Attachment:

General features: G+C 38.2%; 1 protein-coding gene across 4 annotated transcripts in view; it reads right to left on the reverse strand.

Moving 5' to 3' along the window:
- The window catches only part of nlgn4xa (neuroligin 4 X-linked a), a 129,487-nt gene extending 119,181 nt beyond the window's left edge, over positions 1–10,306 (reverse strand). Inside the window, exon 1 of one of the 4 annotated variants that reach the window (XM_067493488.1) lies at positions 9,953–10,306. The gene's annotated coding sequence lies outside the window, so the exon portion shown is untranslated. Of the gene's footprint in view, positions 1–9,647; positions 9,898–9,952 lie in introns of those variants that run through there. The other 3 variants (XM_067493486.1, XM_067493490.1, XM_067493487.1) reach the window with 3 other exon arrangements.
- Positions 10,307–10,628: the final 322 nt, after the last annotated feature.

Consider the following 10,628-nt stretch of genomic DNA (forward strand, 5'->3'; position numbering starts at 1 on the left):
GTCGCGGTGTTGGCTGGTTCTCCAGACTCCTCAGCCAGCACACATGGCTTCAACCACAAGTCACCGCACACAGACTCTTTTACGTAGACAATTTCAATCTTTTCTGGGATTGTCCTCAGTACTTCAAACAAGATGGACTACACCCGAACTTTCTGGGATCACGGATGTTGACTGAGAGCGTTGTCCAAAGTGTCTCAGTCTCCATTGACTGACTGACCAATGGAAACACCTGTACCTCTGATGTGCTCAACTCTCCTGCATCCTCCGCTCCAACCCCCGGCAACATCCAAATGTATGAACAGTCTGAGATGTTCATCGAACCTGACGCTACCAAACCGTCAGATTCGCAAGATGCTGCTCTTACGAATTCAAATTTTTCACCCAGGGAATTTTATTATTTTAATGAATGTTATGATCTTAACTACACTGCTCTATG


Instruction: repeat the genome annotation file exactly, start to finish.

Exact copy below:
General features: G+C 38.2%; 1 protein-coding gene across 4 annotated transcripts in view; it reads right to left on the reverse strand.

Moving 5' to 3' along the window:
- The window catches only part of nlgn4xa (neuroligin 4 X-linked a), a 129,487-nt gene extending 119,181 nt beyond the window's left edge, over positions 1–10,306 (reverse strand). Inside the window, exon 1 of one of the 4 annotated variants that reach the window (XM_067493488.1) lies at positions 9,953–10,306. The gene's annotated coding sequence lies outside the window, so the exon portion shown is untranslated. Of the gene's footprint in view, positions 1–9,647; positions 9,898–9,952 lie in introns of those variants that run through there. The other 3 variants (XM_067493486.1, XM_067493490.1, XM_067493487.1) reach the window with 3 other exon arrangements.
- Positions 10,307–10,628: the final 322 nt, after the last annotated feature.

Consider the following 10,628-nt stretch of genomic DNA (forward strand, 5'->3'; position numbering starts at 1 on the left):
GTCGCGGTGTTGGCTGGTTCTCCAGACTCCTCAGCCAGCACACATGGCTTCAACCACAAGTCACCGCACACAGACTCTTTTACGTAGACAATTTCAATCTTTTCTGGGATTGTCCTCAGTACTTCAAACAAGATGGACTACACCCGAACTTTCTGGGATCACGGATGTTGACTGAGAGCGTTGTCCAAAGTGTCTCAGTCTCCATTGACTGACTGACCAATGGAAACACCTGTACCTCTGATGTGCTCAACTCTCCTGCATCCTCCGCTCCAACCCCCGGCAACATCCAAATGTATGAACAGTCTGAGATGTTCATCGAACCTGACGCTACCAAACCGTCAGATTCGCAAGATGCTGCTCTTACGAATTCAAATTTTTCACCCAGGGAATTTTATTATTTTAATGAATGTTATGATCTTAACTACACTGCTCTATG